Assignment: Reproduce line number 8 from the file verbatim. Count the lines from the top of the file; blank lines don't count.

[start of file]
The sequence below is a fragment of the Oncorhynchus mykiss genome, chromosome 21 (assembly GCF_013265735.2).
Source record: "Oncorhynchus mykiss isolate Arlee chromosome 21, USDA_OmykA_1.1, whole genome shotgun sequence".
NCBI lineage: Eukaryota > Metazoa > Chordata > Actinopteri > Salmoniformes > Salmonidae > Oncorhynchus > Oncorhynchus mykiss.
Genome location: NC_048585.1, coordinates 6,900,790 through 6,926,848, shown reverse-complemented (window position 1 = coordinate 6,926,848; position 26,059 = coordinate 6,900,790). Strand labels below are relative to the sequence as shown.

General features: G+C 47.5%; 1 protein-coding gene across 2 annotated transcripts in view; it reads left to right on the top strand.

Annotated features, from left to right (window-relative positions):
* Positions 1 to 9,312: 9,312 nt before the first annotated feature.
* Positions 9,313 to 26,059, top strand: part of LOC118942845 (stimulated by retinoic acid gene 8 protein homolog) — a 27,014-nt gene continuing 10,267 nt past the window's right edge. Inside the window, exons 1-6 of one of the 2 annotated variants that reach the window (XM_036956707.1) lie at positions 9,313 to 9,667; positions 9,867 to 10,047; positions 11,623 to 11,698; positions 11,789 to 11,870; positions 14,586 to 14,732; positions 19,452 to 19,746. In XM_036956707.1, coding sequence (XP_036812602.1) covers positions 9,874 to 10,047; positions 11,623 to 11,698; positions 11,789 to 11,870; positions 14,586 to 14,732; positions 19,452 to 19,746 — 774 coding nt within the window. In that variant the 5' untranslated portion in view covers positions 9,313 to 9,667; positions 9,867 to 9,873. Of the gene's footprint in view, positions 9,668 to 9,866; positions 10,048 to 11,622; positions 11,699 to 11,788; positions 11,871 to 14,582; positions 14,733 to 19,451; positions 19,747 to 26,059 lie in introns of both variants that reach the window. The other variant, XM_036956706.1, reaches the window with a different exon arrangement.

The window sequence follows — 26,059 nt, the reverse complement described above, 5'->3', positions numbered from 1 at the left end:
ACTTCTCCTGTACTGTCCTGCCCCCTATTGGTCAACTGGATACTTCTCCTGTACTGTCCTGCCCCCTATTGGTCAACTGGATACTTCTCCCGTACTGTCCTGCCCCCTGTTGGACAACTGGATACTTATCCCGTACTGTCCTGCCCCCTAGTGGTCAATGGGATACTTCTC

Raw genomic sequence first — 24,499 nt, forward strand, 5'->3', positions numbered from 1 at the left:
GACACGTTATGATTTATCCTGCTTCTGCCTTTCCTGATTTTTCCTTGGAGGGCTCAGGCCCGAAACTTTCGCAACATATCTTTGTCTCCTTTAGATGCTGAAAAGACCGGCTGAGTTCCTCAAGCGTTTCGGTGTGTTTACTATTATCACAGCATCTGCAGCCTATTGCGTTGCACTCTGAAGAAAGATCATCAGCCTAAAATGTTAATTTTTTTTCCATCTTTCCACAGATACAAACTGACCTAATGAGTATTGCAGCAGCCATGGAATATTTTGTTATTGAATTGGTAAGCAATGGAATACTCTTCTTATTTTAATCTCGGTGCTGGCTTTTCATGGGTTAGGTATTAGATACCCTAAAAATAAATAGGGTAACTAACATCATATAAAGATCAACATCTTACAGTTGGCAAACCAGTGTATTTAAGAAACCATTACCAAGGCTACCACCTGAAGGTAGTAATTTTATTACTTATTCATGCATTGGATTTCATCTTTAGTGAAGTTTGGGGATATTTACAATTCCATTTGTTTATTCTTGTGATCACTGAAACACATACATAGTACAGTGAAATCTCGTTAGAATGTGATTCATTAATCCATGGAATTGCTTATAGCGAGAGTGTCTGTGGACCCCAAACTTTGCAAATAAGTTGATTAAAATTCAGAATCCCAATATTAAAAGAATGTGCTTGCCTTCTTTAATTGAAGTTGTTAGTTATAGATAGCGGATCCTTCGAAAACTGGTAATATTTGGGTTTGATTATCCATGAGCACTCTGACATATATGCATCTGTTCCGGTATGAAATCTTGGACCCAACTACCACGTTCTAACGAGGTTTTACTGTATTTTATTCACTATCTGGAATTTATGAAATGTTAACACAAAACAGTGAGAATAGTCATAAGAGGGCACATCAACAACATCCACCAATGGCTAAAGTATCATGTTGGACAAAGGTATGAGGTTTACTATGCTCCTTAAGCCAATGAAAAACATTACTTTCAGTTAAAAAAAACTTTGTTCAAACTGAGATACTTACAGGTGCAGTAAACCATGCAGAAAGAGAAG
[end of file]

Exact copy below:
* Positions 9,313 to 26,059, top strand: part of LOC118942845 (stimulated by retinoic acid gene 8 protein homolog) — a 27,014-nt gene continuing 10,267 nt past the window's right edge. Inside the window, exons 1-6 of one of the 2 annotated variants that reach the window (XM_036956707.1) lie at positions 9,313 to 9,667; positions 9,867 to 10,047; positions 11,623 to 11,698; positions 11,789 to 11,870; positions 14,586 to 14,732; positions 19,452 to 19,746. In XM_036956707.1, coding sequence (XP_036812602.1) covers positions 9,874 to 10,047; positions 11,623 to 11,698; positions 11,789 to 11,870; positions 14,586 to 14,732; positions 19,452 to 19,746 — 774 coding nt within the window. In that variant the 5' untranslated portion in view covers positions 9,313 to 9,667; positions 9,867 to 9,873. Of the gene's footprint in view, positions 9,668 to 9,866; positions 10,048 to 11,622; positions 11,699 to 11,788; positions 11,871 to 14,582; positions 14,733 to 19,451; positions 19,747 to 26,059 lie in introns of both variants that reach the window. The other variant, XM_036956706.1, reaches the window with a different exon arrangement.